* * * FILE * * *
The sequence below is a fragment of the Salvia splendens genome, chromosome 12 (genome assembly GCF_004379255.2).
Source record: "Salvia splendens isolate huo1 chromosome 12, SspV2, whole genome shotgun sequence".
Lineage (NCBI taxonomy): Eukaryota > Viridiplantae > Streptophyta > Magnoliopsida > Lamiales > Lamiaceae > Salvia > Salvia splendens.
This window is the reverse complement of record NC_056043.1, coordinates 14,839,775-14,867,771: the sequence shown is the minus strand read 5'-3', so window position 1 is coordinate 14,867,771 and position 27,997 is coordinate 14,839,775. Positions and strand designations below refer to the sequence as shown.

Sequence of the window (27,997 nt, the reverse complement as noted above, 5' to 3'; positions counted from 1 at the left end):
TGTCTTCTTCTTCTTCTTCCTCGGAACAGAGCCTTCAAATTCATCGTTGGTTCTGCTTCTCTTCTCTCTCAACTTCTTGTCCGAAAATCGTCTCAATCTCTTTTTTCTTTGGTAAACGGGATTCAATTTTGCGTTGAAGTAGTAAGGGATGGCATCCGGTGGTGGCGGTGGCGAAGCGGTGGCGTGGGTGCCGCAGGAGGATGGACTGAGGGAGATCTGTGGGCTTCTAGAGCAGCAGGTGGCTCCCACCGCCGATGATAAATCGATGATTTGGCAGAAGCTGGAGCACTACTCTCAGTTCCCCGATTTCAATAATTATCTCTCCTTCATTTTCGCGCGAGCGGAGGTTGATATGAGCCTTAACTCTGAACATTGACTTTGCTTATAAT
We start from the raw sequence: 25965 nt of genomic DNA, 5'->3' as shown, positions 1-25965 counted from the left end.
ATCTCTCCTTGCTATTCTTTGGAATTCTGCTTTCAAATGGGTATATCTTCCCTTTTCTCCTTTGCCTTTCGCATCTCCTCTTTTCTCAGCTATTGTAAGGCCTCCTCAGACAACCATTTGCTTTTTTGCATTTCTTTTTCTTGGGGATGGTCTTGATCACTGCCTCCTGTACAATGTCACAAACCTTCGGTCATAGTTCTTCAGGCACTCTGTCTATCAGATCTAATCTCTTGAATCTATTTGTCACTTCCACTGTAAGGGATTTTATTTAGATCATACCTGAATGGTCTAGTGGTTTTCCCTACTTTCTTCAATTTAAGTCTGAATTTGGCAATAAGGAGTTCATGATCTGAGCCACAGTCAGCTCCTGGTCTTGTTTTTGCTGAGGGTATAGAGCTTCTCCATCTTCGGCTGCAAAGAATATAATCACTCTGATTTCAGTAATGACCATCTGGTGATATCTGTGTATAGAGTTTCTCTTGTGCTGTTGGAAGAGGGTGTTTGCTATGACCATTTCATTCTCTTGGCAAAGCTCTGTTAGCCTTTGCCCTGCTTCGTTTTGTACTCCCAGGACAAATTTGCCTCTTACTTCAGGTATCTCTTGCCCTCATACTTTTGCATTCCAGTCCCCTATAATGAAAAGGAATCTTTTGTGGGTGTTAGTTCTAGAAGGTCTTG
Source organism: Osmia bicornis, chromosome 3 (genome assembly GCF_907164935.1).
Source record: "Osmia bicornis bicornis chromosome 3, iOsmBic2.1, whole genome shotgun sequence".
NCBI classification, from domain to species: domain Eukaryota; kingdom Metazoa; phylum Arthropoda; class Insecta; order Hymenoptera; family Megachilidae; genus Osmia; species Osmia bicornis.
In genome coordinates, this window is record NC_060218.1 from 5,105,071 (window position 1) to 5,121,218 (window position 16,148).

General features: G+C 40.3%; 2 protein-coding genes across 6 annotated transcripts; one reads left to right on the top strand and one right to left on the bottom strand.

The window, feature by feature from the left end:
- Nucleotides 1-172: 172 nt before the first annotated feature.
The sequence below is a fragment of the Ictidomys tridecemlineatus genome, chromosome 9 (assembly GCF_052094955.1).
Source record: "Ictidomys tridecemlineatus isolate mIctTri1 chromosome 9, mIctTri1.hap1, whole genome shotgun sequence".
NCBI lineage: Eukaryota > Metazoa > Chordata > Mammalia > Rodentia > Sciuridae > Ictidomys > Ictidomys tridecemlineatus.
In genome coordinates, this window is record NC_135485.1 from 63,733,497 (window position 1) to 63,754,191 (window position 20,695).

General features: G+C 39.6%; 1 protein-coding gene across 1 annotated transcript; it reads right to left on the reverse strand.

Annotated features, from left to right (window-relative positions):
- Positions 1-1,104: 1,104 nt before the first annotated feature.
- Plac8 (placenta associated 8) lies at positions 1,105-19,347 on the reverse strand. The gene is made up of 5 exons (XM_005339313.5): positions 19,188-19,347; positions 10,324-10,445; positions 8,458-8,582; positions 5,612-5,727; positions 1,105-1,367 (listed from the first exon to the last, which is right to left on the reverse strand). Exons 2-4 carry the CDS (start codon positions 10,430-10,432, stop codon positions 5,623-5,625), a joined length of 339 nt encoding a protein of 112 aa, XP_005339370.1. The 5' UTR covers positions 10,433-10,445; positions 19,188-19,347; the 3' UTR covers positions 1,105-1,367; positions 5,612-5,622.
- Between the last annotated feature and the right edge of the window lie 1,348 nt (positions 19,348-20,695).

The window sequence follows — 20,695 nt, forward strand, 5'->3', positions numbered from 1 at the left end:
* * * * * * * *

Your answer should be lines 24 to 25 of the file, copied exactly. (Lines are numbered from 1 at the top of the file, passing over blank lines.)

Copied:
- Between the last annotated feature and the right edge of the window lie 1,348 nt (positions 19,348-20,695).

The window sequence follows — 20,695 nt, forward strand, 5'->3', positions numbered from 1 at the left end: